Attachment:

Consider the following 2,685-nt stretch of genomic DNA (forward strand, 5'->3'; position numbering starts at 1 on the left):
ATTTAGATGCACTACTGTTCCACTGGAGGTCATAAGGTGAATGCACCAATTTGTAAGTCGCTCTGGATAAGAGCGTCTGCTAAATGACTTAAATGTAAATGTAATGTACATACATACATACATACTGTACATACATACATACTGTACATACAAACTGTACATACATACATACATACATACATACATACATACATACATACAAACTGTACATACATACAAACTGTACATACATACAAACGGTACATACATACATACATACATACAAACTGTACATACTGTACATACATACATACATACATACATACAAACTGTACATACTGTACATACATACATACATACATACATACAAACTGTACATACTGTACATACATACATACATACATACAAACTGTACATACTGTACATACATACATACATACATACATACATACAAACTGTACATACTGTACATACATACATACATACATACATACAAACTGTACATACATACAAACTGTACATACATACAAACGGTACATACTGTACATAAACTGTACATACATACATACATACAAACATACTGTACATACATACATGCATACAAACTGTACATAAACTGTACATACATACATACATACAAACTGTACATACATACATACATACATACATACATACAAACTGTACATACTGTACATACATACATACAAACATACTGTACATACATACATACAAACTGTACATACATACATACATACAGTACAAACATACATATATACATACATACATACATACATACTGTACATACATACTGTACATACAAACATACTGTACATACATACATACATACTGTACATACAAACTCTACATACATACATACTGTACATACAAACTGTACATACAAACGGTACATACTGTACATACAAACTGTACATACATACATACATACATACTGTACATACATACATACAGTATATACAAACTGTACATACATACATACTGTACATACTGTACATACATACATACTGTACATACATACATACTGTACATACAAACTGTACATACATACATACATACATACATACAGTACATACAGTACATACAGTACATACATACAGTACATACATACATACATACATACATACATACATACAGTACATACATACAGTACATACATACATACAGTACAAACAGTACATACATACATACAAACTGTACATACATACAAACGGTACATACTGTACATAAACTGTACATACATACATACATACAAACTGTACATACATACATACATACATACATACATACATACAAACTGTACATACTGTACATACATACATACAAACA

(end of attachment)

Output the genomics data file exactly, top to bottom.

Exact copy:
Consider the following 2,685-nt stretch of genomic DNA (forward strand, 5'->3'; position numbering starts at 1 on the left):
ATTTAGATGCACTACTGTTCCACTGGAGGTCATAAGGTGAATGCACCAATTTGTAAGTCGCTCTGGATAAGAGCGTCTGCTAAATGACTTAAATGTAAATGTAATGTACATACATACATACATACTGTACATACATACATACTGTACATACAAACTGTACATACATACATACATACATACATACATACATACATACATACAAACTGTACATACATACAAACTGTACATACATACAAACGGTACATACATACATACATACATACAAACTGTACATACTGTACATACATACATACATACATACATACAAACTGTACATACTGTACATACATACATACATACATACATACAAACTGTACATACTGTACATACATACATACATACATACAAACTGTACATACTGTACATACATACATACATACATACATACATACAAACTGTACATACTGTACATACATACATACATACATACATACAAACTGTACATACATACAAACTGTACATACATACAAACGGTACATACTGTACATAAACTGTACATACATACATACATACAAACATACTGTACATACATACATGCATACAAACTGTACATAAACTGTACATACATACATACATACAAACTGTACATACATACATACATACATACATACATACAAACTGTACATACTGTACATACATACATACAAACATACTGTACATACATACATACAAACTGTACATACATACATACATACAGTACAAACATACATATATACATACATACATACATACATACTGTACATACATACTGTACATACAAACATACTGTACATACATACATACATACTGTACATACAAACTCTACATACATACATACTGTACATACAAACTGTACATACAAACGGTACATACTGTACATACAAACTGTACATACATACATACATACATACTGTACATACATACATACAGTATATACAAACTGTACATACATACATACTGTACATACTGTACATACATACATACTGTACATACATACATACTGTACATACAAACTGTACATACATACATACATACATACATACAGTACATACAGTACATACAGTACATACATACAGTACATACATACATACATACATACATACATACATACAGTACATACATACAGTACATACATACATACAGTACAAACAGTACATACATACATACAAACTGTACATACATACAAACGGTACATACTGTACATAAACTGTACATACATACATACATACAAACTGTACATACATACATACATACATACATACATACATACAAACTGTACATACTGTACATACATACATACAAACA